Results of surveys among drivers and customers of for-hire three-wheelers in five small towns in Sri Lanka
Ownership of three-wheelers, a mode of paratransit, is rapidly increasing in Sri Lanka. Results of a survey among drivers and customers of for-hire three-wheelers are analysed in the present paper, which has direct policy relevance for policymakers and urban planners in Asian developing countries. Two sets of questionnaires were employed to examine the characteristics and perceptions of for-hire three-wheeler drivers and customers. Ability to own (affordability) and flexible employment conditions emerged as the top reasons for the rapid increase. The emergence of three-wheeler services is largely attributable to inadequate public transport services in small towns. Users report that a three-wheeler reduces travel time, increases comfort, makes it easy to reach the destination, facilitates day-to-day activities, and serves well in an emergency situation. However, the results reveal, among other things, that about 35.8 per cent of the drivers had had an accident in the 12-month period prior to the survey, 56 per cent had less than two years of driving experience, and 92.8 per cent had driven under the influence of alcohol. During the day, the most serious problems are the non-allocation of a stand or a lack of parking in crowded areas, and frequent attacks by gangsters. At night, problems include inadequate street lights and being called on for use in unlawful activities. Nevertheless, considering the employment it generates and the valuable services it provides, this industry continues to grow and operate in Sri Lanka, especially in small towns.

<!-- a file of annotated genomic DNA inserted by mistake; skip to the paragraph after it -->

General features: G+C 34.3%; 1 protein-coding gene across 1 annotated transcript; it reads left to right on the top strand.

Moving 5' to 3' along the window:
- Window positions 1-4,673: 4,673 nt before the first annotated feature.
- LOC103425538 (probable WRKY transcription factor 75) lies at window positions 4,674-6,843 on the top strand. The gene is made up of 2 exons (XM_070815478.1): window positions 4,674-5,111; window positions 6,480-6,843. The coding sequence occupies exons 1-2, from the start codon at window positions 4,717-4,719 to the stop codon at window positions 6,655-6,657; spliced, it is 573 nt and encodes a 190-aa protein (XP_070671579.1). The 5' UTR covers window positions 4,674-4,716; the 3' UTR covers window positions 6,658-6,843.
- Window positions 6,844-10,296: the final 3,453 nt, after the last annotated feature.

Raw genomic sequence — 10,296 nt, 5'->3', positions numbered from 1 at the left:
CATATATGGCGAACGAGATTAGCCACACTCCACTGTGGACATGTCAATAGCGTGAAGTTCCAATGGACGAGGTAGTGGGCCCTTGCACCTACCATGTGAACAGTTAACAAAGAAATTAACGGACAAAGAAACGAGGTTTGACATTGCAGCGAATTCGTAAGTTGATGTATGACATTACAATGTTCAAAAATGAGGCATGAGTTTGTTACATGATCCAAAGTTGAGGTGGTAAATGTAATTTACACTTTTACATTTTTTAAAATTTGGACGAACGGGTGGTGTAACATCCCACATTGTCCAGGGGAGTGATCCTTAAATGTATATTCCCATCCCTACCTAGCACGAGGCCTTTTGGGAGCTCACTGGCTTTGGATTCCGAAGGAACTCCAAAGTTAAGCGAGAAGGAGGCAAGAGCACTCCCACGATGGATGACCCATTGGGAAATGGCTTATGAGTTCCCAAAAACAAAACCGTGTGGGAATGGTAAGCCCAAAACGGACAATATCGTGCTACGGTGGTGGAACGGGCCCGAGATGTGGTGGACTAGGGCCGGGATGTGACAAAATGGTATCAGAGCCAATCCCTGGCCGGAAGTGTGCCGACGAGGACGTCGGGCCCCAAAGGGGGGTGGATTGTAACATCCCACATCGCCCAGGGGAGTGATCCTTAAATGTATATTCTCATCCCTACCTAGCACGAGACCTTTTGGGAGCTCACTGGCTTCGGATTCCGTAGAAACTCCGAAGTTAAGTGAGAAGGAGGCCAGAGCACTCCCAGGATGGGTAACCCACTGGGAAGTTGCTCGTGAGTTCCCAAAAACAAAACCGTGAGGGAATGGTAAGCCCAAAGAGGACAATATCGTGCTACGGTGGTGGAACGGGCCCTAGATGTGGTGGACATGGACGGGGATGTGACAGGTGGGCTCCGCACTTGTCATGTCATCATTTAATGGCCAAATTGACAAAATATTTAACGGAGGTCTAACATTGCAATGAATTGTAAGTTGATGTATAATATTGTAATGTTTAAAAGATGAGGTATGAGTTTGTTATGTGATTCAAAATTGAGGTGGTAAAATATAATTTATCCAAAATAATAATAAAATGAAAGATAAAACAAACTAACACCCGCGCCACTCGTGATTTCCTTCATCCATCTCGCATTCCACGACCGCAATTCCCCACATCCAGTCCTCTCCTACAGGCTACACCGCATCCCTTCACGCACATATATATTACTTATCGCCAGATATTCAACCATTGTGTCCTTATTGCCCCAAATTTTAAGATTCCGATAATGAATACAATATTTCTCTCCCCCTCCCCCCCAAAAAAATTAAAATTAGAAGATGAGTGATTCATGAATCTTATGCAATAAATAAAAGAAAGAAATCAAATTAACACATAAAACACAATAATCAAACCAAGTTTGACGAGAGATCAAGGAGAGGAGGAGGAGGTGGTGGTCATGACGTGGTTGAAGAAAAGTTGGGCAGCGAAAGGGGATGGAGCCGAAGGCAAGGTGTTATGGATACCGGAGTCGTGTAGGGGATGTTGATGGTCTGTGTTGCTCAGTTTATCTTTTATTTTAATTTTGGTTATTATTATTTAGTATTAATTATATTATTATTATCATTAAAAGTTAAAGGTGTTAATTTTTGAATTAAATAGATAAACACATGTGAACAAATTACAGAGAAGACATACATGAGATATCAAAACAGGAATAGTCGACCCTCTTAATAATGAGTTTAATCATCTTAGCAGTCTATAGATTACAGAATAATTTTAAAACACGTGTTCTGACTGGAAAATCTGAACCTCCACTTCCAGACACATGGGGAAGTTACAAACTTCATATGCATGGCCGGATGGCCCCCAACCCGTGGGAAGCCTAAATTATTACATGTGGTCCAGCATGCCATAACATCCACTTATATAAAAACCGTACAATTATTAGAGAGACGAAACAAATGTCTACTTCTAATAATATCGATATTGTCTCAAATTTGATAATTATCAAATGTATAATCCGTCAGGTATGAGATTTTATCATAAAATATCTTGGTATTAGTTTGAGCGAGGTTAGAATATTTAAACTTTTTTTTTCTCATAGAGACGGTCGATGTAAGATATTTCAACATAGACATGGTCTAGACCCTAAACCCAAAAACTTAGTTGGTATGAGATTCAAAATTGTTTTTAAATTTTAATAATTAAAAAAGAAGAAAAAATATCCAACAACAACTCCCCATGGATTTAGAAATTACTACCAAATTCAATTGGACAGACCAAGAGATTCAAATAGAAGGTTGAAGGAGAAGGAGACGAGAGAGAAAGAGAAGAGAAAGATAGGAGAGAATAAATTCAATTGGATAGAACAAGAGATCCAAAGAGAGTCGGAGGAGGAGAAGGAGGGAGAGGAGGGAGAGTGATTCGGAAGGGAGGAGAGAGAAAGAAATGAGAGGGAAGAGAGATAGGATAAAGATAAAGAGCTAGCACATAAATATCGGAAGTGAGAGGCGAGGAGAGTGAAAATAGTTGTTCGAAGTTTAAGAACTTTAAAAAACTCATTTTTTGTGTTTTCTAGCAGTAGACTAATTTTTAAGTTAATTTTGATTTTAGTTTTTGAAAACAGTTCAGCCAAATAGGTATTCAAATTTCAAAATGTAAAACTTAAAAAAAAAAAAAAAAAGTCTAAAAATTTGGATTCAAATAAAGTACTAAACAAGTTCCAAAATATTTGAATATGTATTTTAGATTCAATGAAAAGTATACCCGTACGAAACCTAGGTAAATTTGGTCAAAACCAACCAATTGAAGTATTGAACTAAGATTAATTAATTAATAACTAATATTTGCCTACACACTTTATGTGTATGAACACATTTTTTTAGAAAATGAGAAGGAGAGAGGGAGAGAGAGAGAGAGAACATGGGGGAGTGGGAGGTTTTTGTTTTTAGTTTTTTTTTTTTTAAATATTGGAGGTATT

Volume (Year): 15 (2008)
Issue (Month): 1 (June)
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